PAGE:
Invisibility envisioned

She wants people to see the “invisible children.”

Lucia Camperlengo, a senior majoring in biomedical sciences, contacted the international nonprofit organization Invisible Children, Inc., located in California, for her Honors College thesis focusing on global activism at USF.

The organization, which raises awareness about the lives affected by the war in Uganda, agreed to visit USF tonight at 7 in the Student Services building Room 1091 to screen its original documentary “Invisible Children: Rough Cut.”

In 2003, three college students went to Africa in search of a story and made a documentary detailing the civil war in Uganda, Camperlengo said.

For more than two decades, guerilla rebels of the Lord’s Resistance Army (LRA), have been trying to overthrow the government of Uganda.

“They are a really violent group,” Camperlengo said. “The things they do are unimaginable.”

Camperlengo said the group is losing numbers and, in response, has resorted to abducting innocent children from villages to increase its army.

The group of students who made the documentary formed what is now called Invisible Children, Inc.

JoLeah Stiles, a regional manager for the Invisible Children, Inc. tours, said young adults need to rise up as a generation and do something about the situation in eastern Africa.

“It’s just one man and his army, 90 percent of which is children who have been kidnapped from their homes and schools, brainwashed, and forced to be soldiers,” she said. “Forced to kill their own families, kidnap more children and just kill people in the most violent of ways.”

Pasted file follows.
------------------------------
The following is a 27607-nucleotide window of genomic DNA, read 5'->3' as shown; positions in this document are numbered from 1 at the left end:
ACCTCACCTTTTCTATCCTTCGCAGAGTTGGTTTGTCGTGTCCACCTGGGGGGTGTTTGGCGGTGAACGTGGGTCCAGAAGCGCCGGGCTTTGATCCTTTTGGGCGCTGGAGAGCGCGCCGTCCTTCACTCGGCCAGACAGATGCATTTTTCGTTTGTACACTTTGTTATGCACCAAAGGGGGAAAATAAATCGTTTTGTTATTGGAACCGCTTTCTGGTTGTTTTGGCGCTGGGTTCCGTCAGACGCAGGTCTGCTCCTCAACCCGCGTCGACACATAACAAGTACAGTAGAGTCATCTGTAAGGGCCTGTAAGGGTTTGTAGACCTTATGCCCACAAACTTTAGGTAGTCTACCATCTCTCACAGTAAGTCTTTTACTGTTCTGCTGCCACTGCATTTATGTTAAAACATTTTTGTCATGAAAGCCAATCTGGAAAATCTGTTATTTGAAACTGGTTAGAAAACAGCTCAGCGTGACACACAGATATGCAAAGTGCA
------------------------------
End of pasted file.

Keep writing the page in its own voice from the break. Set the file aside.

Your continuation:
Stiles said coming to the presentation Wednesday is the simplest way to get involved. Four members of the organization, called “Roadies,” are setting five months aside to visit Florida schools like USF and spread the story, she said.

At the presentation, students can meet the Roadies and watch “The Rescue,” a documentary, which shows the unrest in eastern Africa.

Students can sign a citizen’s arrest warrant for LRA leader Joseph Kony, which Invisible Children Inc. is sending to President Barack Obama this December, Stiles said.

The organization is selling bracelets and handbags made by people in Uganda.

“They come with a DVD about that person’s life that tells how buying a bag or bracelet helps them to live a better life,” Camperlengo said.

At the screening, Camperlengo will announce plans to interview volunteers after four to six weeks.

“I want to see if this kind of event motivates students to get involved, if they have contributed to this issue or were even inspired to go out and find something they’re passionate about,” she said.

Stiles said everything the organization does is geared toward developing Uganda and ending the war that has caused so much destruction.

Invisible Children Inc. has scholarship programs, as well as programs to build schools and employ war-affected citizens in northern Uganda.

“It’s a really great organization,” Camperlengo said. “So many people are involved and while it is growing, it needs to get even bigger. This documentary will put it in people’s faces, and that is the only way things are going to get done.”